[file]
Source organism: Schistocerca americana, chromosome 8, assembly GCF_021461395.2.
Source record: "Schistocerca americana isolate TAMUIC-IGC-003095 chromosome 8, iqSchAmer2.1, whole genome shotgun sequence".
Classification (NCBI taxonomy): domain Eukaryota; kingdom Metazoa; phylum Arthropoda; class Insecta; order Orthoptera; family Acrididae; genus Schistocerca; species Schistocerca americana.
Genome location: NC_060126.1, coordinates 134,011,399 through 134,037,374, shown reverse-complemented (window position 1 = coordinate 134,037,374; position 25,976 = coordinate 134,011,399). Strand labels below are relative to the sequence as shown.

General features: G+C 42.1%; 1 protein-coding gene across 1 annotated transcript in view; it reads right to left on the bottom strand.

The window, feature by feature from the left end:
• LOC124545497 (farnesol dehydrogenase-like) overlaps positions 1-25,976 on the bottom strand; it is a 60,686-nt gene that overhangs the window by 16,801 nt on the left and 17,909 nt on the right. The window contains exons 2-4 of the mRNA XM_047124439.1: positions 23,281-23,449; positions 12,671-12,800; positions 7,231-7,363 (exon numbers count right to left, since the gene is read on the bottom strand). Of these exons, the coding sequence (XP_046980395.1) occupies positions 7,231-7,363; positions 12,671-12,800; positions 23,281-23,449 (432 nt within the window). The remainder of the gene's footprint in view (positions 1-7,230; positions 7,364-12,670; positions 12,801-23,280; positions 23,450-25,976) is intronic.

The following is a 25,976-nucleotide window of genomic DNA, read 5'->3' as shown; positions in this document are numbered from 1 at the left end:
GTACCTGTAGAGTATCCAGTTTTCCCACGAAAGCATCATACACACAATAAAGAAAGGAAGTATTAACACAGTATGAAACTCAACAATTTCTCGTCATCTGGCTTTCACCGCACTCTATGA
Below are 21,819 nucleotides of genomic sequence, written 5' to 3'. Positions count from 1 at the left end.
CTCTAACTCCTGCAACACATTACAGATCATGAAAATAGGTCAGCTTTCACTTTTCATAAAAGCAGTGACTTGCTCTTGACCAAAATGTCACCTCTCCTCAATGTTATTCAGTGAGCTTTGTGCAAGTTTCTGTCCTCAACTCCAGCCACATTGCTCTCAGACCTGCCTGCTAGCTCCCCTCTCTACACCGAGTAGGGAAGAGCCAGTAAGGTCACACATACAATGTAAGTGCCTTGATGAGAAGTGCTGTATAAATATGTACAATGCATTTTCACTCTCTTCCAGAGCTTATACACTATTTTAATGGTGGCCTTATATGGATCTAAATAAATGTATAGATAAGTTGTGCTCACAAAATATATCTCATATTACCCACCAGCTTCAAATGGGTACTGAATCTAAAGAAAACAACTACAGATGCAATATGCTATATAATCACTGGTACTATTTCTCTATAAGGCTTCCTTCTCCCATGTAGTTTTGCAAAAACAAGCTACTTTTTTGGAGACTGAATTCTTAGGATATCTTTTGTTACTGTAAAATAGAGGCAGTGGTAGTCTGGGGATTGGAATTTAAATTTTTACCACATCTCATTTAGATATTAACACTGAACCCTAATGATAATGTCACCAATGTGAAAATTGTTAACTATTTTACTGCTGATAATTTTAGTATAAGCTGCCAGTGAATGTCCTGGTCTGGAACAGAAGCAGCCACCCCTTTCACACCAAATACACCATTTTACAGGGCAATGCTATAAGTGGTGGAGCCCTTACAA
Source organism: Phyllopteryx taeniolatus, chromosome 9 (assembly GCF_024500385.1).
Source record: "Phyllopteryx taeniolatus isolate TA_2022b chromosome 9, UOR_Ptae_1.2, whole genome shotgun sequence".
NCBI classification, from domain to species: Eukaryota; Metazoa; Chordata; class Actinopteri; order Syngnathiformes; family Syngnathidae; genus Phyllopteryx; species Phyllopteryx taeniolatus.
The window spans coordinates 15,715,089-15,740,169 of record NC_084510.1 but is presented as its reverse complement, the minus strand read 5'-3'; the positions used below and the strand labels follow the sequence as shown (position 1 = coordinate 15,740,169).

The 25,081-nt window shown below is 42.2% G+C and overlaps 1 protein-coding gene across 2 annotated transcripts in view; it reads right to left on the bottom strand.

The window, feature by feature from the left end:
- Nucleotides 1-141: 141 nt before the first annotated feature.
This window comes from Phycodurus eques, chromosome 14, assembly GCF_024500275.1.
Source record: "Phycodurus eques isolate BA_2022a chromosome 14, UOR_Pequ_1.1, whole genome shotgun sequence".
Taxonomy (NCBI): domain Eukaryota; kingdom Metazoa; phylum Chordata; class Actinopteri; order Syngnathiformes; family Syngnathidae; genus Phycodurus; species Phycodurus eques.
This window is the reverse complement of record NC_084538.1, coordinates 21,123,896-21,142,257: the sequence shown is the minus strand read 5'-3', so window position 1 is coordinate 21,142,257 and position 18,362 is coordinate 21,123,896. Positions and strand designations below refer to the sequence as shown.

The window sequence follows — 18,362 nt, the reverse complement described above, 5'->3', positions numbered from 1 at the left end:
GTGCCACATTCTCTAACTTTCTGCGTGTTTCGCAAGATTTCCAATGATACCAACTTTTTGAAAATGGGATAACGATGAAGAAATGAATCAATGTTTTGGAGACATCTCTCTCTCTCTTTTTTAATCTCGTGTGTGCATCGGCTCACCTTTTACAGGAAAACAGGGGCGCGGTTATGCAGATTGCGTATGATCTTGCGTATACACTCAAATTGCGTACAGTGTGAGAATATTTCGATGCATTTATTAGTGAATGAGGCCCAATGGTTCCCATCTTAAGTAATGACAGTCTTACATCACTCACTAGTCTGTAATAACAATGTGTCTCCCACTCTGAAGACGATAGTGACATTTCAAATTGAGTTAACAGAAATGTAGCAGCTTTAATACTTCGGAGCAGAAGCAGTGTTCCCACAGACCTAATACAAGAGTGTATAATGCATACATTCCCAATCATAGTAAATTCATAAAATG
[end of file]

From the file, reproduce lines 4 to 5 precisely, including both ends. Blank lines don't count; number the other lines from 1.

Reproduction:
Genome location: NC_060126.1, coordinates 134,011,399 through 134,037,374, shown reverse-complemented (window position 1 = coordinate 134,037,374; position 25,976 = coordinate 134,011,399). Strand labels below are relative to the sequence as shown.

General features: G+C 42.1%; 1 protein-coding gene across 1 annotated transcript in view; it reads right to left on the bottom strand.